Nimeiri was responsible for provoking the renewal of the civil war with the south that claimed as many as 2 million lives from 1983 to 2005. During this conflict, he armed militias to attack tribes identified with the southern rebels, resulting in atrocities and a counterinsurgency that now repeat themselves in Darfur. Back then, U.S. aid poured into Sudan, leading one Sudanese official to speak of an “air bridge” of weaponry from Washington to Khartoum, used to violently suppress the rebellion.
Elgadi says China has been backing President Bashir’s regime since 1989. Most notably, China has a flourishing arms trade with Sudan, and currently buys an estimated 60 percent of Khartoum’s substantial oil exports.
“It did not protest any of the massacres committed by the regime in the south or the Nuba Mountains,” says Elgadi, referring to the region in central Sudan where the government waged a genocidal campaign against its people in 1992. “Not to mention Darfur. The worst thing [is that] most of the oil revenue went back to [China through] weapons deals,” he says.
Although China has extended diplomatic cover to Khartoum, it has not been able to protect the Bashir government from the International Criminal Court (ICC). On March 4, the ICC issued an arrest warrant for Bashir for war crimes and crimes against humanity for his role in directing the government counterinsurgency campaign that lead to the atrocities in Darfur. It marks the first time the ICC has brought criminal charges against a sitting head of state.
The impact of the indictment—as well as the many come-and-gone deadlines for issuing it—has left Khartoum in a tense, expectant atmosphere for months. Some, like the retired ambassador, warn the arrest could provoke violence.
“It could jeopardize the [2005 Comprehensive Peace Agreement signed between the north and south] and the prospects for peace in Darfur,” he says. By contrast, many Darfuris say they plan to celebrate such an event, not surprising given Khartoum’s brutality against the people of this region.
Speaking before the indictment was handed down, Mohamed Ali Saeed, 70, a journalist formerly with Agence France-Presse, predicted that Khartoum “will certainly witness huge demonstrations” if the arrest warrant is issued, but says he doubts that the government “would dare confront and antagonize the entire international community” by expelling peacekeepers, as it has hinted it would do. Khartoum did, however, expel 10 humanitarian organizations on the day of the ICC ruling.
Saeed notes that “for survival of the regime, some people speculate that senior Islamists—possibly including Vice President Ali Osman Taha, within the ruling NCP [National Congress Party]—might somehow get rid of Bashir.”
Moneim Howeris, 52, a Sudanese consultant and activist living in Scotland, says that after the initial furor passes, “everything [will] calm down, leaving the regime exposed to mounting pressures from the West to give real concessions in return [for] freezing the arrest warrant.”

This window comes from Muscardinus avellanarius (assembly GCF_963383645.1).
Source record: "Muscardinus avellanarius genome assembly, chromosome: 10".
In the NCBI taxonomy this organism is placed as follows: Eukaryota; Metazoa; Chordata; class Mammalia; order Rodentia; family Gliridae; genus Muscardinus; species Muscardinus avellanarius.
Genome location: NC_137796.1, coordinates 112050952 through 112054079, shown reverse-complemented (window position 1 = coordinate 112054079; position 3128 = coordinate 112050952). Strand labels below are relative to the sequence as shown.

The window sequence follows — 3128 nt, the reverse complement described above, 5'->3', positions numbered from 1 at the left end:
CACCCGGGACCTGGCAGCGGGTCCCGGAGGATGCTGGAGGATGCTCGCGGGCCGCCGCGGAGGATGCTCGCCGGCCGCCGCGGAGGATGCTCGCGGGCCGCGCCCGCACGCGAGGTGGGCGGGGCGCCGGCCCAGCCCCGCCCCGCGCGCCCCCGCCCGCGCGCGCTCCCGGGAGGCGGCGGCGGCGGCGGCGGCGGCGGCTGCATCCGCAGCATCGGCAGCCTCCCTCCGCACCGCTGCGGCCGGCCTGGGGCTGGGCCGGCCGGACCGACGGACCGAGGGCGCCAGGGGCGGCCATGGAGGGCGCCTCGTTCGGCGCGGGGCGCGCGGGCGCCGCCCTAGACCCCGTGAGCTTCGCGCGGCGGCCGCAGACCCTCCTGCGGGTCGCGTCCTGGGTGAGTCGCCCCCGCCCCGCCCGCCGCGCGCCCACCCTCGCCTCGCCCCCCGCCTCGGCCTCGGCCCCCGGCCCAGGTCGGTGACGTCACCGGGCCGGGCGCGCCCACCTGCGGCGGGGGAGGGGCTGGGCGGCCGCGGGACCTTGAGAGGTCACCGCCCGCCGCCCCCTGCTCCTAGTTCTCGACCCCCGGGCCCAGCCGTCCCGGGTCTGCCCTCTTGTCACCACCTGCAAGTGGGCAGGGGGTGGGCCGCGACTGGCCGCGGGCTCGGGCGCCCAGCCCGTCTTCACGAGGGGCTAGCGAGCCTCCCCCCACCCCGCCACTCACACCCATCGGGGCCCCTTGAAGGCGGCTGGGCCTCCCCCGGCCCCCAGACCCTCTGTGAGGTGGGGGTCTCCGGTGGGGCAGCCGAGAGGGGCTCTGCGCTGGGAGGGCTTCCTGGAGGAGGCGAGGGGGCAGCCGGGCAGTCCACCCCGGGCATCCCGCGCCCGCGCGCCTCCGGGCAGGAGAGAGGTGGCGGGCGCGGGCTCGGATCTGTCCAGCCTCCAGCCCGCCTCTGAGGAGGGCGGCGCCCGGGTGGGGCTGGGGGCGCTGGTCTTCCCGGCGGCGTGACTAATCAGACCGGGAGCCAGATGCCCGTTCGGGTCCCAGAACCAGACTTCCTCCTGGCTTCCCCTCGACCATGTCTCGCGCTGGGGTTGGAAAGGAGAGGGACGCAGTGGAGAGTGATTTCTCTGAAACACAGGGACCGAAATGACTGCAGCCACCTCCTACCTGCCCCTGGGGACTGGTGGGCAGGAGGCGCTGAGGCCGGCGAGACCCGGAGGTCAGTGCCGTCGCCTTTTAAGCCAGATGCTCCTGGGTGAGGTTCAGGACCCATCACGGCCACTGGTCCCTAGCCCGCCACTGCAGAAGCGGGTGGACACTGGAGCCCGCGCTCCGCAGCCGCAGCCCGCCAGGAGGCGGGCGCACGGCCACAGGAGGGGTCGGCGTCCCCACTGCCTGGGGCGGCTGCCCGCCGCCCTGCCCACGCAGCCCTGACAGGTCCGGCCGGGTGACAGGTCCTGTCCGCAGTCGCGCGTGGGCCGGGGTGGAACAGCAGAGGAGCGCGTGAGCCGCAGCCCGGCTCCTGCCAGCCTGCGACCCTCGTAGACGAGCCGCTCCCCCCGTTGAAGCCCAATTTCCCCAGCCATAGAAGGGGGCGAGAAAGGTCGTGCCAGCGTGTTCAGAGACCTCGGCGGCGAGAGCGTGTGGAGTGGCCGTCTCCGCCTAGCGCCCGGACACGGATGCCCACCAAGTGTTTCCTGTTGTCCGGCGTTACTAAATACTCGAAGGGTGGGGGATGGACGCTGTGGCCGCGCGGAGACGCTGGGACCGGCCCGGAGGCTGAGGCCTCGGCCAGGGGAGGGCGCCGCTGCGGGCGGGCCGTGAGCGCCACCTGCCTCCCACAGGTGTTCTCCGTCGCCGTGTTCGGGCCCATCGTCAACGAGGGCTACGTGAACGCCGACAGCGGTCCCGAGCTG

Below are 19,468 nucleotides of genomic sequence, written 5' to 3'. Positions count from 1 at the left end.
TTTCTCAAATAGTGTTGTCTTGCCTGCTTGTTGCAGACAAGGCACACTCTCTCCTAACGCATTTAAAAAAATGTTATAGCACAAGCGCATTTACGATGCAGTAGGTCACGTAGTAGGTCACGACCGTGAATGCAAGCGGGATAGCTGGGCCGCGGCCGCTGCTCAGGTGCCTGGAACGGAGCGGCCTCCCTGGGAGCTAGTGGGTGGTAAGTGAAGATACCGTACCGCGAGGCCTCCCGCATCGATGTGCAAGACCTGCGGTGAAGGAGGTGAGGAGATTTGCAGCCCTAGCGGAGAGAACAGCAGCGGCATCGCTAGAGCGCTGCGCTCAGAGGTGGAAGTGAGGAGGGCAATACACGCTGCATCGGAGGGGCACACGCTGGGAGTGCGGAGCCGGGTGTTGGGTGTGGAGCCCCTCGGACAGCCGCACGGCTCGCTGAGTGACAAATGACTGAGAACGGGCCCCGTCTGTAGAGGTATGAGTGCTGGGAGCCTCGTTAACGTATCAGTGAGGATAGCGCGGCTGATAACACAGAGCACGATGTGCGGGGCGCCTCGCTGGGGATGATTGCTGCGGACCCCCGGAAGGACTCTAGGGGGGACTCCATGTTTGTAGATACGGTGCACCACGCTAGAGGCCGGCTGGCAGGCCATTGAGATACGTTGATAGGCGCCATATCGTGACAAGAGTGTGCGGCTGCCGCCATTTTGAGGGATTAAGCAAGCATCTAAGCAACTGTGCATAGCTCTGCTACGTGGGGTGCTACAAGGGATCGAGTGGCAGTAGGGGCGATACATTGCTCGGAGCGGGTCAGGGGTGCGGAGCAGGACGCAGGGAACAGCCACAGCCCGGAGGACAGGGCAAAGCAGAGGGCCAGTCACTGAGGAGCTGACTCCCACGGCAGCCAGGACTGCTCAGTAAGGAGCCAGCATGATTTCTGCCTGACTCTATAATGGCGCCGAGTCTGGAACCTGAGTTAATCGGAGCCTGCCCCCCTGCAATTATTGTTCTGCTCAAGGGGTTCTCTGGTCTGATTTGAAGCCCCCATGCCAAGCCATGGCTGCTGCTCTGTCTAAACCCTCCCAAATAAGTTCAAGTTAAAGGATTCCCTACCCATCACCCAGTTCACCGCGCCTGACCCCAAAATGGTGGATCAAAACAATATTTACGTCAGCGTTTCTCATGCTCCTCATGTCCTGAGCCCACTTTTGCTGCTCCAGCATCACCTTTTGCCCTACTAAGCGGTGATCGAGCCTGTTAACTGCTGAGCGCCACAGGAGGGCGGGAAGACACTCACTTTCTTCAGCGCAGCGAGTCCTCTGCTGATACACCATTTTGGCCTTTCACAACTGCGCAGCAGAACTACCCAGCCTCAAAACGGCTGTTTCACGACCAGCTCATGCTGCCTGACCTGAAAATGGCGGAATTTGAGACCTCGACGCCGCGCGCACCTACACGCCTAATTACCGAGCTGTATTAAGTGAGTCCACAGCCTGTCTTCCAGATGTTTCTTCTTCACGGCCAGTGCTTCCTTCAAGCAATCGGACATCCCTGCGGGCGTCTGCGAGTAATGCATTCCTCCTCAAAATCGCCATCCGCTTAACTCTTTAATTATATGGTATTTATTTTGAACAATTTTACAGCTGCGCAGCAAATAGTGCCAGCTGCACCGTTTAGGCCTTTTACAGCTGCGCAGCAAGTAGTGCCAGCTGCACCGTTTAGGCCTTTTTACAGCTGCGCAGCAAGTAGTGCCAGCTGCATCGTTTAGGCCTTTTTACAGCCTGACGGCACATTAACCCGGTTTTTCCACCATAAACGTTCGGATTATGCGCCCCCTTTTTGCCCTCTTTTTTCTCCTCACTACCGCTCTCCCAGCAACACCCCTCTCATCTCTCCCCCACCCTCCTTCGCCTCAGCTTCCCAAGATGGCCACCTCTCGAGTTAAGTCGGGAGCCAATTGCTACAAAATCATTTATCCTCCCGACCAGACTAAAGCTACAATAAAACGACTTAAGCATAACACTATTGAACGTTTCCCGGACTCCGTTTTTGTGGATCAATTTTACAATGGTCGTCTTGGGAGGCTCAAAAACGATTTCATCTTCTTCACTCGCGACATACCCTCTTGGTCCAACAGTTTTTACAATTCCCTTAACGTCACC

Some, such as Elgadi, say that in such a case, Bashir will be either choose to go into exile, or will be overthrown in a military coup. “He’s finished,” Elgadi declares.
Life after Bashir
The use of an ICC arrest warrant to pressure Khartoum is complicated by the fact that outside of Darfur, Sudanese opposition movements are weak. As a result, the outcome of the national elections slated for later this year is far from obvious, despite the ruling party’s unpopularity.
“The main rival parties—like the Umma and the Democratic Union—have split into several factions and it is unlikely that they would pose a formidable challenge to the Islamist NCP,” says Saeed. “The leftist parties, including the Communists…have been totally inactive during the last two decades. The Communist Party was able to hold its general conference only last month,” its first since 1967.
This stands in contrast to Sudan’s proud history of strong labor and leftist movements, particularly in their heyday four decades ago. In fact, Sudan was once home to one of the strongest communist parties in the world before Nimeiri’s 1971 campaign of repression.
The prospects for peace in Darfur are “gloomy,” according to Saeed. “The difficulty of reaching an end to the conflict is made harder by the multiplicity of the rebel groups,” he says, “which have turned down attempts [at unification] by regional leaders.”
In fact, there are now an estimated 30 rebel groups in Darfur. But forging unified positions among them has made the possibility for a peace agreement in Darfur more difficult. Elgadi calls for trying the criminal perpetrators of Darfur and for compensating the victims.
“Justice is a very important element of ending the conflict,” Fareed says, “because the [victims] want to see the criminals in jail.”
A role for Western activists
The retired ambassador says activists across the world must push their governments to lobby for “all movements in Darfur [to] participate in the peace talks,” using as a model the generally successful 2005 Comprehensive Peace Agreement (CPA) between north and south Sudan.
That agreement was concluded after neighboring countries and key foreign powers—notably the United States—made a push for peace and facilitated negotiations. The resulting accord granted the south a percentage of the oil revenues and scheduled a referendum on autonomy for 2011. The CPA “would have not been achieved without such concerted Western pressure on both sides,” says the ambassador.
The West ought to be “joining hands with Sudanese civic societies inside the country who are working under difficult conditions,” says Howeris, the Scotland-based consultant. He suggests taking their lead—particularly the lead of Sudanese leftist and opposition movements—instead of imposing so-called solutions from outside.
As Elgadi says: “How on earth do you take a position on a country without consulting with comrades in that country?”